Draft EU rules on sharing and protecting Passenger Name Record (PNR) data of people flying to or from the EU, were approved by the Civil Liberties Committee on 15 July 2015. Once passed into law, this data will be collected and used by member states and Europol to fight terrorism and serious transnational crime and must be used exclusively to prevent, detect, investigate and prosecute these crimes. 32 Members of the European Parliament (MEP) voted in favor and 27 voted against the bill.
Mr. Timothy Kirkhope, a British MEP and champion of the proposed directive on PNR data, has stated that:
“Without this EU system in place a number of EU governments will go it alone and create their own systems. That would leave gaps in the net and create a patchwork approach to data protection. With one EU-wide system, we can close the net and ensure high standards of data protection and proportionality are applied right across Europe. The emerging threat posed by so-called ‘foreign fighters’ has made this system even more essential.”
Rules Only Apply to Flights to and from EU
The draft PNR rules will only apply to air carriers and non-carriers such as travel agencies and tour operators operating international flights to or from the EU. Despite Mr. Kirkhope’s efforts to extend the PNR rules to include intra EU flights, in their current form the rules would not apply to intra EU flights.
Mr. Kirkhope has told EurActiv, however, that trialogue talks could bring back PNR collection for intra EU flights, saying: “In trialogue, I have no doubt that there are interests, particularly the Commission, and probably the Council, who would want intra [EU flights to be included].”
What Data Can Be Collected
Amongst the 60 different categories of PNR data that can be collected are: contact information, travel routes, computer IP-addresses, hotel bookings and credit card information.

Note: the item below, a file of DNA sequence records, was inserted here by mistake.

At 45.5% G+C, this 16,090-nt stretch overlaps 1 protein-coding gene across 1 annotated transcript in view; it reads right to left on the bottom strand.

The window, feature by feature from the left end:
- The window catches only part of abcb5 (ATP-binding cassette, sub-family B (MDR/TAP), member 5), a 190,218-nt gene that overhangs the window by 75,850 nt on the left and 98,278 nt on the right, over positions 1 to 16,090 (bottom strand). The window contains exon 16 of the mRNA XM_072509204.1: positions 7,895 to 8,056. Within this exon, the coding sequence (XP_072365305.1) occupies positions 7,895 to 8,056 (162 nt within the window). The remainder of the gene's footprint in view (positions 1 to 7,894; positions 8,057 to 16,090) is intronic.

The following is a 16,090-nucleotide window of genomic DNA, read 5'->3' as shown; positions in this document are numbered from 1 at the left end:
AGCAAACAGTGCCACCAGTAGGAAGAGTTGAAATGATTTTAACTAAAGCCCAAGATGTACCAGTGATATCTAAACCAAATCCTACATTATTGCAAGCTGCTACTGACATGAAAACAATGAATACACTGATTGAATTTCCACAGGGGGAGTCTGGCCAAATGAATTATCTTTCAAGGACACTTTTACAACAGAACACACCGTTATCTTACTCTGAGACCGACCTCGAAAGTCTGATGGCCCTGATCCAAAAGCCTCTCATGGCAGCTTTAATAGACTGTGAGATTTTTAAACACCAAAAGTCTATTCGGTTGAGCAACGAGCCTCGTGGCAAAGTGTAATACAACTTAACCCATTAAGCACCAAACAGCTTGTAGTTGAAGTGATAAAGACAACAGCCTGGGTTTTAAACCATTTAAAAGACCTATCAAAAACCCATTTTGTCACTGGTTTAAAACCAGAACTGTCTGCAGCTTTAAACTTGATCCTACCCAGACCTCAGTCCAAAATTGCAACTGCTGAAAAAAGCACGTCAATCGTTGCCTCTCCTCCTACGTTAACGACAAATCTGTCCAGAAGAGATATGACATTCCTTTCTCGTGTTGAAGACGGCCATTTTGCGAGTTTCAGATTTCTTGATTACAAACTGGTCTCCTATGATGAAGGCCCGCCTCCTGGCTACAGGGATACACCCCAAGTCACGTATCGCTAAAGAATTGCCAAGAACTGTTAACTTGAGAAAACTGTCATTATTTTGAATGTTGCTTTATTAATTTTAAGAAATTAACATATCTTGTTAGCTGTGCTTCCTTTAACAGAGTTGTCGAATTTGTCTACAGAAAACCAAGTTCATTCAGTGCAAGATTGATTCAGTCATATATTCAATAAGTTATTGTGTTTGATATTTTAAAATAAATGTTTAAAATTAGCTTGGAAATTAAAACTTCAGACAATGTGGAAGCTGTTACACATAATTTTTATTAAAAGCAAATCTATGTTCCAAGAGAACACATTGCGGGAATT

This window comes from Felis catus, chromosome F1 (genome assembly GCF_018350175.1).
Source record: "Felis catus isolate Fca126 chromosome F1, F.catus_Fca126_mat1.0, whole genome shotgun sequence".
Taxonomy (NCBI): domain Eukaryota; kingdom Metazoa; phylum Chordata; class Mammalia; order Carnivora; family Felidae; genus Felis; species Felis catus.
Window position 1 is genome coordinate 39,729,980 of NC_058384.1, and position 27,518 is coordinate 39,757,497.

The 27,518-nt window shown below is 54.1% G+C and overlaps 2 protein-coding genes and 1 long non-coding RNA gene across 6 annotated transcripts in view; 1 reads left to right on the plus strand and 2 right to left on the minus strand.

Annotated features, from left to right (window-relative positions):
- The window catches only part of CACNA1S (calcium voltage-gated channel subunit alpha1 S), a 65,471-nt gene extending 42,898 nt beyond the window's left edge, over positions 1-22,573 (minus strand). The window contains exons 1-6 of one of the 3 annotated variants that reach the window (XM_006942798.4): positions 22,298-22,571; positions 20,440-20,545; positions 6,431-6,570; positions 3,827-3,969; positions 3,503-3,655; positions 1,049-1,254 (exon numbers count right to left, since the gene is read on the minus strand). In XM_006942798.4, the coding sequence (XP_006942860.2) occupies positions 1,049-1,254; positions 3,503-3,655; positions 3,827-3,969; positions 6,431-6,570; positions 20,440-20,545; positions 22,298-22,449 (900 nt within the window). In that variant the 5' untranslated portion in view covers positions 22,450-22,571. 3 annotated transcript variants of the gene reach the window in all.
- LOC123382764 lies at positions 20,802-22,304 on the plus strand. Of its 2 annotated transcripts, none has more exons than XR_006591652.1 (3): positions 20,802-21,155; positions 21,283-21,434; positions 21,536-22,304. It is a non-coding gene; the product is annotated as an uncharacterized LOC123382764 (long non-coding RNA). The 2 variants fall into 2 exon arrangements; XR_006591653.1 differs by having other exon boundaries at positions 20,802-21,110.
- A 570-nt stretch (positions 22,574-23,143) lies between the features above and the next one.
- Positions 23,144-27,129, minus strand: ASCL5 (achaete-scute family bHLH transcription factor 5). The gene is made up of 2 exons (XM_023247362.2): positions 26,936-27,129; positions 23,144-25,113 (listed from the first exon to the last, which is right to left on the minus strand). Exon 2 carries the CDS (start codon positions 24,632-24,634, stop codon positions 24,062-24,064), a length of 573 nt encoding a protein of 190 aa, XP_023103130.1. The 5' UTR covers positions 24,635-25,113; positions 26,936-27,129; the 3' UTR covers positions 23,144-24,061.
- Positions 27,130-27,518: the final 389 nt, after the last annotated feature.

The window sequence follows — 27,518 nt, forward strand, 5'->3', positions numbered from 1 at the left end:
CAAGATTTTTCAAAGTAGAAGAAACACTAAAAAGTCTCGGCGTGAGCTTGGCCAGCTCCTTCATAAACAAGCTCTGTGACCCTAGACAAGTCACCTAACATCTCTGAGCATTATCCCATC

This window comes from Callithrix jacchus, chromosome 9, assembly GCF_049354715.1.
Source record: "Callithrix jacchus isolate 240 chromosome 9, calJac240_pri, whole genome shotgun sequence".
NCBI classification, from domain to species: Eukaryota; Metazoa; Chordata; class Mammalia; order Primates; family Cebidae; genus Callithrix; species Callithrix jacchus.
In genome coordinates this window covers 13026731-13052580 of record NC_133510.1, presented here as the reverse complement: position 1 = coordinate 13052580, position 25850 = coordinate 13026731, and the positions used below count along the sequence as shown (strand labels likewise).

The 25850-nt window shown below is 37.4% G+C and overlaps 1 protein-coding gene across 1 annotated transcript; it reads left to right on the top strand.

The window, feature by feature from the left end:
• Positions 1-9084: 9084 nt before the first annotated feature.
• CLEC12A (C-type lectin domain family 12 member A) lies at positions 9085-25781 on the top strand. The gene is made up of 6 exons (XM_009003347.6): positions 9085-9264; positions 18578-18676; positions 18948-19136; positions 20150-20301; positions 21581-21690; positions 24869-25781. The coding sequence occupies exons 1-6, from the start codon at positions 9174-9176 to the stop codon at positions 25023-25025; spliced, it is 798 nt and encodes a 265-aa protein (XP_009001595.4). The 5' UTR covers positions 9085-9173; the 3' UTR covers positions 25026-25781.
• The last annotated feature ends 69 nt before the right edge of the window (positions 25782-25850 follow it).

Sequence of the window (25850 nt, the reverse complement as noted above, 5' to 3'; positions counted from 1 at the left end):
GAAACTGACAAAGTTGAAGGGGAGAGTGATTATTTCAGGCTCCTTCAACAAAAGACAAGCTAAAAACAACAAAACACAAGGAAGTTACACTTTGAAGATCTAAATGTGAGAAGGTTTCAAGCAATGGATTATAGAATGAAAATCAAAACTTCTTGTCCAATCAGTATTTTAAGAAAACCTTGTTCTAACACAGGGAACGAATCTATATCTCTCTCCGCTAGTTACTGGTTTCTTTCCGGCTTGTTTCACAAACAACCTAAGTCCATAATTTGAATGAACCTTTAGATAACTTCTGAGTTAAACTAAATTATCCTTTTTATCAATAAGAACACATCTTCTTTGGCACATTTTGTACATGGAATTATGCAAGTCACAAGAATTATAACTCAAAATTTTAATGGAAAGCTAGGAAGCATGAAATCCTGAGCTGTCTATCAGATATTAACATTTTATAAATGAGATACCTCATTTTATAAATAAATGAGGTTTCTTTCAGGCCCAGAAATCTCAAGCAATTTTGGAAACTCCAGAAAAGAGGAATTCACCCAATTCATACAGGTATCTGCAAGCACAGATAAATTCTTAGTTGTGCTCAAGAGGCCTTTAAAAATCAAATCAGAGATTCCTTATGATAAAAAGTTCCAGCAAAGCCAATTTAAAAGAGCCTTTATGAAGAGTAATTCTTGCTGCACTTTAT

Data Protection Safeguards
Safeguards inserted by MEPs into the draft text include the following requirements:
- Passenger Information Unit (PIUs) across member states would be entitled to process PNR data for limited purposes only (e.g. identifying passengers who may be involved in a terrorist offence or serious transnational crime and who require further examination);
- PIUs would have to appoint a data protection officer to monitor data processing and act as a single contact point for passengers with PNR data concerns;
- All processing of PNR data would have to be documented;
- Passengers would have to be “clearly and precisely informed” about the collection of PNR data and their rights; and
- Stricter conditions would govern any transfer of data to third countries.
PNR personal data can be stored for an initial period of 30 days. After this, all data which could serve to identify a passenger would have to be “masked out”. This “masked out” data would only be accessible to a limited number of staff from PIUs, with security training and clearance, and retained for a maximum of five years for terrorism cases.
Beyond five years, PNR data would have to be permanently deleted, unless it is being used for specific criminal investigations or prosecutions (which would then be regulated by the national law of the member state concerned).
The approved text of the rules allow PNR data to be processed “only for the purposes of prevention, detection, investigation and prosecution of terrorist offences and certain types of serious transnational crime”. MEPs have approved a list of crimes; for example, trafficking in human beings, sexual exploitation of children, drug trafficking, trafficking in weapons, munitions and explosives, money laundering and cybercrime.
Following this positive vote, negotiations can now commence with the EU Council of Ministers to agree the proposed directive. Three-way negotiations with the European Parliament, Council and Commission (in what is known as the “trialogue process”) should start soon. And lastly, as to timing for the finalization of the rules, Mr. Kirkhope has confirmed that: “We will now open talks with national governments with a view to reaching a final agreement before the end of the year”.
This was always going to be a bill which divided opinions amongst security protagonists and those who are concerned about what many regard as the increasing legislative intrusions into citizens’ privacy. The legislators have a difficult task in trying to balance these concerns, and the measure of their success – primarily the prevention of security incidents - is often hard to assess. There is no doubt, however, that this is a piece of legislation which will need to be carefully policed and a strong and independent auditor appointed to monitor and audit the various authorities which collect the data in order to ensure that the legislation is adhered to.